Findings from the national survey on the experiences of those living with psychosis

National survey findings highlight lack of specialised supports and significant experiences of stigma for those living with psychosis.

Findings from a national survey carried out by Shine, in partnership with Mental Health Reform and the HSE National Clinical Programme for Early Intervention in Psychosis, aimed at gathering information from people with lived experience of psychosis and their family members and supporters, showed significant gaps and highlighted areas for improvement in the provision of dedicated and specialised support services for those living with psychosis. This first-of-its-kind survey in Ireland provides a platform for us to hear first-hand what it is like to experience and seek care for psychosis in Ireland.

The findings of this survey indicate that there are notable differences in the experiences of people attending an Early Intervention in Psychosis (EIP) service compared to those attending a non-EIP team or receiving support through general mental health services. 91% of people who had access to an EIP team reported access to services was ‘easy’ or ‘very easy. However, where people did not have access to an EIP team, only 26% found access to care ‘easy or ‘very easy. Those who accessed EIP (60%) spoke of the positive impacts of having a dedicated keyworker and support from a fully specialised team (43%) as being essential components in their recovery. Respondents referenced the importance of being listened to, understood and supported.

Over 42% of family members and supporters indicated that an increase in dedicated support for those supporting a friend or family member living with psychosis is crucial. Those who participated in family support groups, recovery education, psychoeducation programmes and peer support (through voluntary organisations and programmes such as Shine), praised the benefits of such support to enable them to accompany loved ones in their recovery journeys and jointly gain confidence to manage their lives. In EIP services, 86% reported access to family psychoeducation/ intervention in mental health services, compared to 4% in non- EIP services.

48% of people with self – experience of psychosis called for an increased availability of psychological interventions and alternative therapies for psychosis, such as Cognitive Behavioural Therapy (CBT) to enable them to develop a better understanding of their situation and to support them to take control of their recovery. In EIP services, 95% had access to CBT for psychosis, while this was only 14% in non-EIP services. Those who had access to an EIP team identified the CBT as very helpful and supported their recovery.

One of the key findings from the survey was the significant role that voluntary and community organisations play in providing support to people with self-experience of psychosis and their family members and supporters. Over 40% of all people surveyed had accessed support through Shine with 26% of family members mentioning Shine as the only organisation that they received support in relation to psychosis.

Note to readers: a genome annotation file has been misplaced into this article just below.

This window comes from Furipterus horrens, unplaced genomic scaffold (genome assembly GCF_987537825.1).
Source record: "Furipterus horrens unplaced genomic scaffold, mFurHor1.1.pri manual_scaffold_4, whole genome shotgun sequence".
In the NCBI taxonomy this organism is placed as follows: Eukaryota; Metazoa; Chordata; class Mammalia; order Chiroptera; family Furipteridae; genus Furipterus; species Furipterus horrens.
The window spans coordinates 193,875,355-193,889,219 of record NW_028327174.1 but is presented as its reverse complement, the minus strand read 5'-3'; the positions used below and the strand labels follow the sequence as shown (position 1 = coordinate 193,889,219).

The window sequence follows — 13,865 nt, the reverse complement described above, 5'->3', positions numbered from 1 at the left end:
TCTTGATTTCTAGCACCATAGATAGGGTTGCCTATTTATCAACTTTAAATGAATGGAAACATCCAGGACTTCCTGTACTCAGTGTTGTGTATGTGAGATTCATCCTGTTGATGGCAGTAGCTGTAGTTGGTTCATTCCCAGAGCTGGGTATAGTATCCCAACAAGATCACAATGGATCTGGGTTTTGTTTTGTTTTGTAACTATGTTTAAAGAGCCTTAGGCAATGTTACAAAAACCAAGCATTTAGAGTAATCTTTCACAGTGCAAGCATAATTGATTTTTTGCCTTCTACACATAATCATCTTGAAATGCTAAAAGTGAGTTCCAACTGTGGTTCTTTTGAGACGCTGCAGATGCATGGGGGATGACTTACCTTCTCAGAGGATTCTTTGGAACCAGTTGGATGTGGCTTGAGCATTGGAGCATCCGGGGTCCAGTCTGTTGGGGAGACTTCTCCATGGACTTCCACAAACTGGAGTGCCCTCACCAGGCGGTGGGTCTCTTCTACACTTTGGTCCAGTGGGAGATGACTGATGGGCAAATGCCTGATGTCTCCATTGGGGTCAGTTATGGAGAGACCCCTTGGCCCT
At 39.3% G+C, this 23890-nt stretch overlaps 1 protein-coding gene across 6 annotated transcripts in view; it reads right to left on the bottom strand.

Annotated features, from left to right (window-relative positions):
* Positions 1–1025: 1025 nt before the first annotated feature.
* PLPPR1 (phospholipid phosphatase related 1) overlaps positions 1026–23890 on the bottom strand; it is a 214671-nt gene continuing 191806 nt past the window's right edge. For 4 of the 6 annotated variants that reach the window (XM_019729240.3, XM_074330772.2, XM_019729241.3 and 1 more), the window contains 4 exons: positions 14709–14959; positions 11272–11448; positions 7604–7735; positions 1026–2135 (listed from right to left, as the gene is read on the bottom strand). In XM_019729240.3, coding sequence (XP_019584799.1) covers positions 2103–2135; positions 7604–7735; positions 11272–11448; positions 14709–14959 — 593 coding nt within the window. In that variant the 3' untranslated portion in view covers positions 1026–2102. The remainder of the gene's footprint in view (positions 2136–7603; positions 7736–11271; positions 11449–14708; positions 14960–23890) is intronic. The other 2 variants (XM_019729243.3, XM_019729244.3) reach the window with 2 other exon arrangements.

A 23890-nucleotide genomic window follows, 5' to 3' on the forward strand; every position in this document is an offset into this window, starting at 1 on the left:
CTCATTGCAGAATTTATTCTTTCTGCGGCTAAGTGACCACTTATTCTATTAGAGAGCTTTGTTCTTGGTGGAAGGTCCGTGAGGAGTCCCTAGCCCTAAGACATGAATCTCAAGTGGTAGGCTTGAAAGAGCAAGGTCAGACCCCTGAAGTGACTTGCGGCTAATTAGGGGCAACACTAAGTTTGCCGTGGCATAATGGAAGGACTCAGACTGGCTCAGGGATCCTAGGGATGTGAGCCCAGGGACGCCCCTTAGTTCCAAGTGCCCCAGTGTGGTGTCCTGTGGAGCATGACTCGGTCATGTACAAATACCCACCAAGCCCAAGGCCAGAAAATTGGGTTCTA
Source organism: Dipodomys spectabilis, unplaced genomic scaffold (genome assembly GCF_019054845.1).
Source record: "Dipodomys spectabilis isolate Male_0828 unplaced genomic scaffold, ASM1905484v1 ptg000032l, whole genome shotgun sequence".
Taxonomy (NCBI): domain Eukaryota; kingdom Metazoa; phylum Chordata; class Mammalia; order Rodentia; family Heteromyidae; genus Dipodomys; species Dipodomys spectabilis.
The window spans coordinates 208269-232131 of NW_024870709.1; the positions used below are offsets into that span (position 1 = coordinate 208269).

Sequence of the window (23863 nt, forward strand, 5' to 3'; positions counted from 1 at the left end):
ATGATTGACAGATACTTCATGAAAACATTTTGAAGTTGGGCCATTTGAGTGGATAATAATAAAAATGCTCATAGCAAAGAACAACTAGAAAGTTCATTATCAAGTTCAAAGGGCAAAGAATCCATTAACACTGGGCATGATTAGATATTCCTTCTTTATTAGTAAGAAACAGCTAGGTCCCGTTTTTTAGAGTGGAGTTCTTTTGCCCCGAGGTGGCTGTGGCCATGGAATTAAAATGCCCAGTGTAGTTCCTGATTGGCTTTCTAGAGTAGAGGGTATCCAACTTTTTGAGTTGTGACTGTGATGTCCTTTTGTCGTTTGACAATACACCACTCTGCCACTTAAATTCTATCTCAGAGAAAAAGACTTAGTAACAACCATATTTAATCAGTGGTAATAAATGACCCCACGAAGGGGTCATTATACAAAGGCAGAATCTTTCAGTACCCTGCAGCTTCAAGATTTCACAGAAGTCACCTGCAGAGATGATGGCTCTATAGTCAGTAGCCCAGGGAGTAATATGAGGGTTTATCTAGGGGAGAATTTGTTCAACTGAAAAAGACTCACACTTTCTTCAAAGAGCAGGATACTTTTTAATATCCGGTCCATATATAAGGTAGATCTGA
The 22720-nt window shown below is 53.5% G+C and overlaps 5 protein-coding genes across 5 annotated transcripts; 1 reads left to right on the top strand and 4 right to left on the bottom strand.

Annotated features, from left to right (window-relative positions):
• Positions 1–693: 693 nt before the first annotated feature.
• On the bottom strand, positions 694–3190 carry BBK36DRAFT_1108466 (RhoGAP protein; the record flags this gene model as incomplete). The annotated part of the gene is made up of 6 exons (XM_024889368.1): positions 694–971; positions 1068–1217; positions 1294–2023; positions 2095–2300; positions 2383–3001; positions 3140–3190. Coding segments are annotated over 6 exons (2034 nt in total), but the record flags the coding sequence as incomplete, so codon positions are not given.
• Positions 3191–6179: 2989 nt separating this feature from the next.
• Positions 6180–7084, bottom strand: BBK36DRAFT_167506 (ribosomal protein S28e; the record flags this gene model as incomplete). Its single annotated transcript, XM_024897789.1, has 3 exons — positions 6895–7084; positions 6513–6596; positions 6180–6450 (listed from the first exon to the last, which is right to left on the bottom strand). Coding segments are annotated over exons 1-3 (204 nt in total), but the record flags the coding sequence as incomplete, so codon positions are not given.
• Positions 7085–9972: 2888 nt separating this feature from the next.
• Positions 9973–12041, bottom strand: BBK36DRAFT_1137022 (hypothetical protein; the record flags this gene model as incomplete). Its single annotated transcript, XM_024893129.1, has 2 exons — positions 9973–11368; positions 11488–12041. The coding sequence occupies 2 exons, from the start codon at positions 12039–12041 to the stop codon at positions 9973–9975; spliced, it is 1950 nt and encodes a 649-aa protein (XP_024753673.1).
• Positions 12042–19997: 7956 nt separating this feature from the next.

Within national conversations around mental health, the voice of those that experience psychosis and their families and supporters is often under represented. Fear, shame and lack of public education and awareness about more complex and severe mental health difficulties, creates a barrier to speaking out, meaning that psychosis remains a highly stigmatised and rarely spoken about experience. The findings of this survey put the extent of this experience of discrimination into sharp focus.

73.2% of respondents with personal experience of psychosis reported experiencing stigma and discrimination related to their mental health. The highest percentage of participants, 83.2%, reported experiencing stigma through media representation of psychosis, while 73.2% reported experiencing stigma in the workplace. Participants also experienced stigma within their local communities and among family and friends. 55% of survey respondents called for increased awareness and education among the Irish public and within general health services, on more complex mental health issues such as psychosis.

Nicola Byrne, CEO of Shine said; “International evidence has shown that people who experience psychosis deserve and need dedicated, specialised supports and services. We need to demand that current treatments are not good enough and more needs to be done, at a quicker rate, to support people experiencing psychosis”

Patricia McKeever, Regional Mental Health Team Leader with Shine said; “Shine continuously seeks opportunities to raise the voice of individuals and family members who have experiences of psychosis. It is only through asking people about their experiences can we discover strengths and gaps in service provision. Psychosis, as a mental health experience, is not widely understood. People face stigma and discrimination across all aspects of their life, so it was not easy for many of the respondents to speak out. We will continue to work to improve the supports available for individuals and family members who have experience with psychosis.”